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When we want to do inference on parameters or nested models, stepwise variable selection causes a number of problems, discussed by Frank Harrell and others.

However, if we validate the stepwise model-building on some kind of holdout data, we would be getting an honest assessment of how our modeling performs, which we do not get from an adjusted $R^2$ that only considers selected variables.

How competitive is stepwise regression in this setting of pure prediction compared to alternatives that deal with large numbers of candidate variables (e.g., ridge or LASSO regression)? Simulations and published results (simulated, empirical, or theoretical/theorems) would be appreciated!

While I can believe that a stepwise procedure would underperform competitors, it is not as obvious why that is the case as it is that the usual adjusted $R^2$ is an inappropriate measure of performance.

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    $\begingroup$ There's a few issues related to prediction from regression models ... but I'm not sure they're quite what you're asking. One issue: sometimes even predicting the 'true' model (one you used to generate data) can be worse in MSPE terms than a regularized one; that sort of effect tends to be worse with stepwise selection. Secondly, if you want to predict, you will need to estimate parameters on a different subset than you used for variable selection, or you'll have the usual bias in estimates and standard errors (indeed in variance covariance matrices) which impact the properties of prediction. $\endgroup$
    – Glen_b
    Oct 31, 2022 at 1:06
  • $\begingroup$ @Glen_b Do you mean that one data set results in the true model not being the best predictor or that this can happen regularly (in expected value or something)? I can believe the former (we happen upon all kinds of bizarre behavior at least once in a while), but the latter would be strange behavior to say the least! $\endgroup$
    – Dave
    Nov 8, 2022 at 14:51
  • $\begingroup$ Not specific to particular data sets; for some models and population parameter values you could generate many data sets and have it happen commonly and definitely "on average". Consider, just for an example, a model that's nearly linear in a predictor that's (say) closely correlated with time (or for simplicity imagine it's $t$), but the model actually (in the population) has a smallish cubic-like term. Now ... 1. Imagine there's just about enough data to typically pick up that it's not linear; further imagine that we do consider a cubic model. ... $\endgroup$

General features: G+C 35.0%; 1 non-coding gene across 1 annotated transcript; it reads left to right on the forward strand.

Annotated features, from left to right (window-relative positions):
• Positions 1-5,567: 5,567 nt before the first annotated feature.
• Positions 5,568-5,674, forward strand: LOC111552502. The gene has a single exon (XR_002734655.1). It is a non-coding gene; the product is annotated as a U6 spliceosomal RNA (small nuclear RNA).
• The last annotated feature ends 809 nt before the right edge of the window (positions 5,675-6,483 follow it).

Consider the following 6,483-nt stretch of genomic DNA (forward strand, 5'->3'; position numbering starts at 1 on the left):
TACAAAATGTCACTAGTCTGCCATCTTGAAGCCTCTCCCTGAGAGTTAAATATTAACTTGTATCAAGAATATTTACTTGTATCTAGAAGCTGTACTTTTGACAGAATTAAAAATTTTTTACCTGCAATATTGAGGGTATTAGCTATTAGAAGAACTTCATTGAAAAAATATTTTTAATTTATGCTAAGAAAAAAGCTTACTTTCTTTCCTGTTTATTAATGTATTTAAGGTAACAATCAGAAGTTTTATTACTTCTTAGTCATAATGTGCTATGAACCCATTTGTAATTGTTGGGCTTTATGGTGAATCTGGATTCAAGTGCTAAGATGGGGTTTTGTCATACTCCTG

– Glen_b
    Nov 8, 2022 at 15:45
  • $\begingroup$ ... Now predict for some number of periods into the future (it needn't be far). The uncertainty in the estimate of that nonlinear term is going to be large so the predictions are extremely volatile (high MSPE), but at least it's unbiased. You'll get a much smaller MSPE if you shrink coefficients (trading variance for a little bias). 2. Now introduce stepwise selection (or indeed other forms of variable selection); on average across models where the term is included, its coefficient is biased away from zero, instead of shrunk toward it. Worse MSPE $\endgroup$
    – Glen_b
    Nov 8, 2022 at 15:45
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    $\begingroup$ The formulation of the question is quite loaded, i.e. it presumes stepwise regression is bad at prediction. The formulation might surely be a matter of taste, but I would consider going for a more neutral one instead. $\endgroup$ Nov 10, 2022 at 16:36

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Stepwise regression is not generally bad at prediction, in the sense that it is not generally worse than, say, LASSO or best subset selection. Which is to say it may be quite good! Recent evidence on that can be found in Hastie et al. (2020). (I regard the authors as pretty much the ultimate experts in the field.) Noting that LASSO does not universally dominate ridge nor the other way around (see e.g. Tibshirani (1996)), I conjecture that stepwise regression may do better or worse than ridge, too.

References:

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    $\begingroup$ I think I have read several solid papers where stepwise regression performed comparably to LASSO, but I cannot quite remember the titles. $\endgroup$ Nov 10, 2022 at 16:42

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